New Delhi: As politicians reduce the poverty line debate to a farce, CNN-IBN's Rupashree Nanda spent a day with a family of five to do a status check. She checked whether it was actually possible to live on Rs 6,000 per month.
The Planning Commission says that any individual who can spend more than Rs 33 a day is above poverty line. It says this amount is adequate to meet expenditure for food, health and education. But is the estimate fanciful? Far removed from the realities on the ground, CNN-IBN tracked the family of Abdul Razak of Nizam Basti in Delhi as he struggles to keep his family afloat.
In the holy month of Ramzan, when business is lean and the ordinarily bustling lanes are deserted, Abdul Razak struggles to find work in one of the florist's shops. Abdul makes around Rs 3,000 a month, but it's all up to luck. On a good day Abdul earns just Rs 200 and on a bad day, nothing.
At the end of the day, Abdul returns to his dilapidated and crowded dwelling that he calls home, where there is no electricity and the heat has forced his three children out on to the streets. His wife Afsari works as a domestic help. She too earns Rs 3,000 per month and technically, this family is above poverty line. But their condition tells a different story. The family of five spends Rs 10 to use the public toilet and a few more to feed the kids a cup of tea and biscuits. Often they survive on charity.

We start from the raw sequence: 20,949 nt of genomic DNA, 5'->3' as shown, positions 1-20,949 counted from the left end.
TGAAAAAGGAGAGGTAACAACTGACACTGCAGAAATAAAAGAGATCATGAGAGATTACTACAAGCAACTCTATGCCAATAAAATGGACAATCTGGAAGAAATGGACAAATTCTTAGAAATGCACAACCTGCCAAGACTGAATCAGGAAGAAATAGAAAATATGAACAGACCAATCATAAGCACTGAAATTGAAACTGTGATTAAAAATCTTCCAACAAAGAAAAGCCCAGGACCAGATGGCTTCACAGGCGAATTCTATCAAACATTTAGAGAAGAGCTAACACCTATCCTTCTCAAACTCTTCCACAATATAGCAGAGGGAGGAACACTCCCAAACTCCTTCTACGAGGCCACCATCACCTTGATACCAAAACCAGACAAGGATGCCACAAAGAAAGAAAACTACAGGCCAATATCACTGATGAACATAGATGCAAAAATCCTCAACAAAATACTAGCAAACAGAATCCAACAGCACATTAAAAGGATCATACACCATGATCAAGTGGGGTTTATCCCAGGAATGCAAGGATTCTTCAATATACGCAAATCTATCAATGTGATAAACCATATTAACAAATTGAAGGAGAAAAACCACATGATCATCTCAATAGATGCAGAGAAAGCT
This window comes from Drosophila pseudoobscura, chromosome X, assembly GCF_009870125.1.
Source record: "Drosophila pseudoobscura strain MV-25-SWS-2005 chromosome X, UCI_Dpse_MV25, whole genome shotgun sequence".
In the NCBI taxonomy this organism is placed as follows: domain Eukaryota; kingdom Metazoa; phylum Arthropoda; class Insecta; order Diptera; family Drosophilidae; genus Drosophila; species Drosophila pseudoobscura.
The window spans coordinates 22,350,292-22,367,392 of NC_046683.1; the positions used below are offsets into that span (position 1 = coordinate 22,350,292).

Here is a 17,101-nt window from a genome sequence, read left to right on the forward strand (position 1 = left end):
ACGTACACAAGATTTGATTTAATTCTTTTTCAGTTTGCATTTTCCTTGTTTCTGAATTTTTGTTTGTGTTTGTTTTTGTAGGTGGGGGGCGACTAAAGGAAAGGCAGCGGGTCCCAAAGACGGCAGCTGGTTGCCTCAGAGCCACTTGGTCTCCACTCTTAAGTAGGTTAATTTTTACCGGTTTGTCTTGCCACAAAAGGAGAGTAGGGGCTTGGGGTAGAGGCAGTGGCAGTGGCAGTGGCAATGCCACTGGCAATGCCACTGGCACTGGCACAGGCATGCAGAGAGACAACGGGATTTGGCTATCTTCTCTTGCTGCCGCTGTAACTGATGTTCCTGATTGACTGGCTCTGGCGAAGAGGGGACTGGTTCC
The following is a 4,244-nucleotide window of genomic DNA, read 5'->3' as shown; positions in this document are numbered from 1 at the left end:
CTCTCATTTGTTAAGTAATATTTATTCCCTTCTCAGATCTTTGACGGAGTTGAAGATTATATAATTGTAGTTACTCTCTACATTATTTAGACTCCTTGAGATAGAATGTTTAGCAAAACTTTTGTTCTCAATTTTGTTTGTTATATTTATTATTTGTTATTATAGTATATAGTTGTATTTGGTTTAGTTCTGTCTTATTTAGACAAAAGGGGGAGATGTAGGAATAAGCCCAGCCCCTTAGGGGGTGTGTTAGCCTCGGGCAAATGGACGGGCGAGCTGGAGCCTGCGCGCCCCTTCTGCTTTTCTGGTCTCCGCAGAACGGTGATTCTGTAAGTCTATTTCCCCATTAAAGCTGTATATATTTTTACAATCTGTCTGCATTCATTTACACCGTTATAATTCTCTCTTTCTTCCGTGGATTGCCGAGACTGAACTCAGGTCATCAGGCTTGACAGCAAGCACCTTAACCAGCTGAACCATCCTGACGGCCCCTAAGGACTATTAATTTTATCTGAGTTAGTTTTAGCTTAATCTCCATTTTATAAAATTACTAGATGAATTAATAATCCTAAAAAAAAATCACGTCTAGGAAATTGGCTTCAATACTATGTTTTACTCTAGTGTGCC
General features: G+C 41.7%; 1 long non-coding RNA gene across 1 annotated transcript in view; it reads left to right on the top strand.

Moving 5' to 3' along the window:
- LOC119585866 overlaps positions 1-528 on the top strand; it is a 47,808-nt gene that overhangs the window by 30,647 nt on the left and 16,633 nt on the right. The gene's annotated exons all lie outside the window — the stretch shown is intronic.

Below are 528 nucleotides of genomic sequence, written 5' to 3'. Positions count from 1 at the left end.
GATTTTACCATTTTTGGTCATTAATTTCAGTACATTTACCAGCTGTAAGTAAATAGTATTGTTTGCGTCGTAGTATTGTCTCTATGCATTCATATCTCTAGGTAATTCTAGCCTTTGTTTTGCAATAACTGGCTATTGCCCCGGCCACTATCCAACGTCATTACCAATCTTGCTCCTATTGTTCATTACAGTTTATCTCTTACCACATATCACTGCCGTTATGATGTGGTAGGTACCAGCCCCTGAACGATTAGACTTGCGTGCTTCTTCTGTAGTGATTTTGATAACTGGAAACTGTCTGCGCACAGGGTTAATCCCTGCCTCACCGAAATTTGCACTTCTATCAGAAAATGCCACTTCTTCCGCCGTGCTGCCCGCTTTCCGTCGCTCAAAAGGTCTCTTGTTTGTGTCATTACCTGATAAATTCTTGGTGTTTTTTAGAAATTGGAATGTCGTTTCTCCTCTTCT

"The day I earn Rs 100 or 150, that day there is some contentment in the house. The day I earn less than that, we have to eat less. And when I earn even less, we go to baba's langar," Abdul said.
There are days when Afsari returns home and there is no food in the house, there are empty containers and utensils, there is no rice, daal or oil and there is no lunch for the children. "In the village we had better food. Here, for every rupee we have to depend on others. I have to ask for an advance loan of Rs 200 from employers so that we can buy food for the evening," Afsari said.
Back in Bihar, before they emigrated to Delhi, this family had a BPL card. They got 10 kg rice and 10 kg wheat. The elder children used to go to school. Now, Farhana keeps an eye on her younger brother Mujahid, while older Shahid looks for work.
Afsari leaves for work again hoping to get Rs 200 as advance from her employers so that she can buy something for dinner. Unable to bear it any more, Abdul gets some food from a hotel on credit of Rs 60 after which Farhana gets her first proper food of the day.
Each of the rooms where Abdul lives cost Rs 2,000 per month. There is a roof over the head but little shelter from the rain.
What is the average monthly expenditure of this family? Rs 2,000 on rent, Rs 3,600 on food, Rs 300 on toilets, Rs 500 on health, that comes to Rs 6,400 and this excludes the expenditure on clothes or education. The Planning Commission's cap of Rs 5,000 per household seems a ridiculous amount for this family, which for the government is not poor, but still doesn't have enough to even eat.